ISSN (Print) - 0012-9976 | ISSN (Online) - 2349-8846

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The Urban Non-narrative and an Independent Language of Cinema

The progress of cinema as an art form can be seen through the emergence of an independent language of depicting the urban.

In his autobiography, Charlie Chaplin mentions a meeting with Gertrude Stein and her thoughts on cinema as an art form and how she would like to see Chaplin in a film. “She would like to see me in a movie just walking up the street and turning a corner, then another corner, and another. I thought of saying that her idea was a paraphrase of that mystic emphasis of hers: ‘Rose is a rose is a rose,’” Chaplin writes. As a principal mentor of the Parisian avant-garde, Stein knew the nuances of a city scene and the potency of the cinematic medium that doesn’t need the structural reinforcement of a conventional narrative.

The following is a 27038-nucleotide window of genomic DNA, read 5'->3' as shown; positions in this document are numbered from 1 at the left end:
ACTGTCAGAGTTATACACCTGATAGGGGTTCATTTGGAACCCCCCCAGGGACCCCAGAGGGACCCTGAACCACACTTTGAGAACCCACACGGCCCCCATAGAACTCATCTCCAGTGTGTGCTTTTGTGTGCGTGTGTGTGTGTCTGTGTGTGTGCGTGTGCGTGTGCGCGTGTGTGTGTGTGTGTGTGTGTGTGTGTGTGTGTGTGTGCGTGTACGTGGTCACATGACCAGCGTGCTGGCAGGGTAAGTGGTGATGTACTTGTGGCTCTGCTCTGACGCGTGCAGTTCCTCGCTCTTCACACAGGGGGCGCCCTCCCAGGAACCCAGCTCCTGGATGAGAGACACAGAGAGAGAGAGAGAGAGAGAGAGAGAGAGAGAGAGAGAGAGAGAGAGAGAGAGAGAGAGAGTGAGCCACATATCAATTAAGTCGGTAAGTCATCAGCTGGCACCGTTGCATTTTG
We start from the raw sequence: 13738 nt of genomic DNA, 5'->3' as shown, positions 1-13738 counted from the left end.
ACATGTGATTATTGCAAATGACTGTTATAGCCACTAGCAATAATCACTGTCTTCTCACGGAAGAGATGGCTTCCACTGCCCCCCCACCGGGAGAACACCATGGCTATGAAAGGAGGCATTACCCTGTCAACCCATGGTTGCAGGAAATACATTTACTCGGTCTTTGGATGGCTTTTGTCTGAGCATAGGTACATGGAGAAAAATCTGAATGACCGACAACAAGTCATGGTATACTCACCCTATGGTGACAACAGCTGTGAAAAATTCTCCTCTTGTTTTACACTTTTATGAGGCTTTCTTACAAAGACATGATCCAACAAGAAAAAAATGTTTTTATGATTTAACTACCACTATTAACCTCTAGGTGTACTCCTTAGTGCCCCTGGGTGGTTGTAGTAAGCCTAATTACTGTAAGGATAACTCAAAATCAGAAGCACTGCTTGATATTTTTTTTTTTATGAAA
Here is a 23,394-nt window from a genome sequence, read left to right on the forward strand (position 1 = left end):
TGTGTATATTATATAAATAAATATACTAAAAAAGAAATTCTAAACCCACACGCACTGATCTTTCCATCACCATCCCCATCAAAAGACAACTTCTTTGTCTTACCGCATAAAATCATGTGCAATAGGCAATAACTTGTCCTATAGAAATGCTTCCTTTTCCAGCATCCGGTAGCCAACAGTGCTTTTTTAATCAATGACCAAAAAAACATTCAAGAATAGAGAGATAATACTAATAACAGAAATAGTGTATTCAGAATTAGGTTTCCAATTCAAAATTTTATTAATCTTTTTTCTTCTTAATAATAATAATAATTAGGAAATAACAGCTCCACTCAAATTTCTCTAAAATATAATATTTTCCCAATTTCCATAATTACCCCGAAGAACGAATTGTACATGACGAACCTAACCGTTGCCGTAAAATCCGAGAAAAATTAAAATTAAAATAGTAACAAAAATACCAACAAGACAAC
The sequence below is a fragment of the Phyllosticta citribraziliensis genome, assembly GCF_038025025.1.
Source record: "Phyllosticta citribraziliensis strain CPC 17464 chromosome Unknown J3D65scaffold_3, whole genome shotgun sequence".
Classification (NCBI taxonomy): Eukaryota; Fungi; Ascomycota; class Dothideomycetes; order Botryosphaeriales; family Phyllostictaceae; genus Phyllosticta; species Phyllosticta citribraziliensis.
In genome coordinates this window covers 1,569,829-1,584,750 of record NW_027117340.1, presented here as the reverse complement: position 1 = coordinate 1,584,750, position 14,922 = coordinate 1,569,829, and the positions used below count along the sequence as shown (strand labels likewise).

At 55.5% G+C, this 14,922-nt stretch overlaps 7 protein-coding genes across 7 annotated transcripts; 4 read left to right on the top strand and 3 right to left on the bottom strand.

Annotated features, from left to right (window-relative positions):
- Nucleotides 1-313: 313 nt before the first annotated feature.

In the early days of cinema, the identity of specific cities was of little or no consequence and film viewers need not have identified them. However, the themes portrayed were essentially urban (unemployment, migration, homelessness, crimes, etc). With the progress of cinema as an art form, all the above concerns are placed in real cities, and while the concerns remain universal, the contexts are specific. The film-maker can shoot in urban locations, and natural urban sights and sounds, everyday city life can seep into the film to add to the essential non-narrative that the city is.

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Updated On : 2nd Sep, 2022
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